Behind any great design lies fundamental components that hold everything together. Each shape, color, line, or compositional arrangement is there for a reason and each of those components have their own function. Outside of two-dimensional creations, design principles can be applied to motion design or motion graphics. Think of motion graphics as an animated-version of graphic design; take a look at the designs and patterns in the objects around you and imagine what they would look like in-motion.

That being said, we’re going to break down some key design elements and how they can improve your creative projects as a whole.

The Basics: Points, Lines, and Planes

Points, lines, and planes are what make up the structure of design theory. From these elements, you can create a number of projects ranging from icons, layouts, patterns, animations, to text.


A point is a single position in space. Graphically, a point takes form as a dot or circle in both digital and physical spaces. Points can grab a viewer’s attention based on their size and placement. In motion design, all shapes can be formed from a group of points, and also serve as a focal point to guide the viewer’s eye.


A line is the simplest and most versatile elements of design. It can be defined as a point in motion, a series of adjacent points, a connection between points, or an implied connection between points. Lines visually exist in many weights and styles: they can be straight or curved, continuous or broken. Adding a line into a composition will help to guide the viewer’s attention to different parts of a piece. A series or collection lines can also indicate movement and speed when placed near an object.

The width and orientation of a line can also influence how a design is interpreted. A thicker line signifies weight and structure, while a thinner line is fragile and delicate. Also, horizontal lines can suggest stability, and diagonal or vertical lines suggest action and unbalance.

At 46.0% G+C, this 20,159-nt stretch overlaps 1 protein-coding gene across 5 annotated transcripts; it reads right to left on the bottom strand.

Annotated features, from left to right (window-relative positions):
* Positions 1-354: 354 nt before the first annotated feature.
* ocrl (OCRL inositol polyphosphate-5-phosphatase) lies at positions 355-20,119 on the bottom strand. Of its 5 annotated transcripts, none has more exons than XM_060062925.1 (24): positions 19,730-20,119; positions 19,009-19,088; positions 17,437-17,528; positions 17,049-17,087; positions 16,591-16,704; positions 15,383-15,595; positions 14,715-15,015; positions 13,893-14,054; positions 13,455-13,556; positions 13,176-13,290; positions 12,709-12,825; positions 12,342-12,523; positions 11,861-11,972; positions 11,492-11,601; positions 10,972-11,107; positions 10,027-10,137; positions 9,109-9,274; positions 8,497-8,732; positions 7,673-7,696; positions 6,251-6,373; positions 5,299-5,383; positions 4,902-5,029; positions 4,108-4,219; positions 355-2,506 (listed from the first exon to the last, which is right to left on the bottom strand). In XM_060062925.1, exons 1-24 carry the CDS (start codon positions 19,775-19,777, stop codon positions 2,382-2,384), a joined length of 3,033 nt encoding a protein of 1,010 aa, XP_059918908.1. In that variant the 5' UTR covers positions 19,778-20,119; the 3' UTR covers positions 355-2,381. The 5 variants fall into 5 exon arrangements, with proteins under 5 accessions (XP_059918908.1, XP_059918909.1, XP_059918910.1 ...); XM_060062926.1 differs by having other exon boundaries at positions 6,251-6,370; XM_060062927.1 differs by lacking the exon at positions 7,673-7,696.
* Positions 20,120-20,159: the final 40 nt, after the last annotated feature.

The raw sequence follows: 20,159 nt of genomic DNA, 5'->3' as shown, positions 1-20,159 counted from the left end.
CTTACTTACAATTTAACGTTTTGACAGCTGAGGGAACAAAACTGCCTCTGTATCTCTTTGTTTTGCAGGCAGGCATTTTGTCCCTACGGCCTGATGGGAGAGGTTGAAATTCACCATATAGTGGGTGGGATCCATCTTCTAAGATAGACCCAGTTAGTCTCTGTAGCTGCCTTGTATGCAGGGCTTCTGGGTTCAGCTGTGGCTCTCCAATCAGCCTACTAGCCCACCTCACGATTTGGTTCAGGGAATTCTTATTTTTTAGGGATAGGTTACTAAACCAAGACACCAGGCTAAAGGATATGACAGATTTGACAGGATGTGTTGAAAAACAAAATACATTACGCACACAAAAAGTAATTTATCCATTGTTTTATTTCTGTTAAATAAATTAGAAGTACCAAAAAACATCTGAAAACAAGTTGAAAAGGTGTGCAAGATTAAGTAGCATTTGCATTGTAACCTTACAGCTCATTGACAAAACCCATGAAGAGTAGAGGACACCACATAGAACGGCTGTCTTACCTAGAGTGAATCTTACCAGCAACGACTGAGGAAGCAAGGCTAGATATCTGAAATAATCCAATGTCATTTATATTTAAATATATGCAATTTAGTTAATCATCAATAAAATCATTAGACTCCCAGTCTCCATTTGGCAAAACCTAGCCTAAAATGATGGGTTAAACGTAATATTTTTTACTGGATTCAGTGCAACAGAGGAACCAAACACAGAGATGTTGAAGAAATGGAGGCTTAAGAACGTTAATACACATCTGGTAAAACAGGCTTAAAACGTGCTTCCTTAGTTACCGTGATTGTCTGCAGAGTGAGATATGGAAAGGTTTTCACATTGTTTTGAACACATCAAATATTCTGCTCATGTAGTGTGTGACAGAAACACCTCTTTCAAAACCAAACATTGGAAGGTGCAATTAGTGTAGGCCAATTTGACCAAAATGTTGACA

A plane is a flat surface, extending in height and width. Shapes are essentially planes with edges. In a vector-based software, every shape consists of a line and a fill. In a physical space, it can be referenced to architectural structures like walls, floors, or windows. Incorporating planes in a piece can create depth and the illusion of three-dimensional spaces in a two-dimensional presentation.

Principles of Graphic Design

Graphic design principles, when used purposefully, help to create aesthetically-pleasing designs.

In the case of motion design, think of graphic principles in the context of films and animations. How do certain elements create harmony and structure within a frame? How can one object be more pronounced than another? Overall, understanding these basic principles helps you to create projects with intentional themes.


Alignment can be expressed when objects fall under the same axis, and the negative space between those objects is consistently the same. This creates a strong sense of balance and order within a composition. If a composition lacks alignment, it can cause a design to appear random and chaotic.


Proximity is the grouping of similar or related elements. You can have similar shapes appear one by one in close proximity to another which helps to create visual organization. The more closely the elements are placed together, the more connected they appear. A careful use of proximity can reduce clutter, increase clarity, and can allow for an interesting use of negative space in your design.


Using a variety of shapes help to emphasize one object over another.


Scale is a common principle used by many designers. It can be used to create contrast, depth, and movement. Incorporating similar objects with varying sizes produce active compositions.

Scale in a motion design can be applied in various ways from interacting with surrounding objects to integrating with a soundtrack.


Use color, tint or opacity to create emphasis in your composition.

No matter what approach you choose to work on your motion design projects, implementing these design principles will elevate the quality of your work. Applying even just a handful of these principles can make a big difference to the overall presentation of your animation and its appeal to your audience.

This content comes from the course Motion Design: Time and Technology, part of the Program Introduction to Motion Design, offered by Ringling College of Art and Design. Enroll in the Program below:

Introduction to Motion Design

Ringling College of Art and Design